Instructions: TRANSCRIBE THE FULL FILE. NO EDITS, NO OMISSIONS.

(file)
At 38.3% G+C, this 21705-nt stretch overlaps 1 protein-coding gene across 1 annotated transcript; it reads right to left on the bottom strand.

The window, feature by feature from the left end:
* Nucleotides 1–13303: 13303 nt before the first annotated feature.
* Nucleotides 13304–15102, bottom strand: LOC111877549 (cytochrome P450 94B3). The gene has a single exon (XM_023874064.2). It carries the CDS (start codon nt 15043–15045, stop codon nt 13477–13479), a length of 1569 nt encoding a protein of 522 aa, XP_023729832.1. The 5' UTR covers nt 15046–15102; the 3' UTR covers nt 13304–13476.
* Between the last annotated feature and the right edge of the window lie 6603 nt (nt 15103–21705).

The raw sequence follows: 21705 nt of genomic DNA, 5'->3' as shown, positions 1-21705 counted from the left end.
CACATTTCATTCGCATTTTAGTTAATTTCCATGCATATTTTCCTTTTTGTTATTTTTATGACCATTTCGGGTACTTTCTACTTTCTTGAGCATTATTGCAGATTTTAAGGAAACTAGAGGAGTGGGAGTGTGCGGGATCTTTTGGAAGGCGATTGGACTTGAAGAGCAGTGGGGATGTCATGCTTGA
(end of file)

At 38.3% G+C, this 21705-nt stretch overlaps 1 protein-coding gene across 1 annotated transcript; it reads right to left on the bottom strand.

The window, feature by feature from the left end:
* Nucleotides 1–13303: 13303 nt before the first annotated feature.
* Nucleotides 13304–15102, bottom strand: LOC111877549 (cytochrome P450 94B3). The gene has a single exon (XM_023874064.2). It carries the CDS (start codon nt 15043–15045, stop codon nt 13477–13479), a length of 1569 nt encoding a protein of 522 aa, XP_023729832.1. The 5' UTR covers nt 15046–15102; the 3' UTR covers nt 13304–13476.
* Between the last annotated feature and the right edge of the window lie 6603 nt (nt 15103–21705).

The raw sequence follows: 21705 nt of genomic DNA, 5'->3' as shown, positions 1-21705 counted from the left end.
CACATTTCATTCGCATTTTAGTTAATTTCCATGCATATTTTCCTTTTTGTTATTTTTATGACCATTTCGGGTACTTTCTACTTTCTTGAGCATTATTGCAGATTTTAAGGAAACTAGAGGAGTGGGAGTGTGCGGGATCTTTTGGAAGGCGATTGGACTTGAAGAGCAGTGGGGATGTCATGCTTGA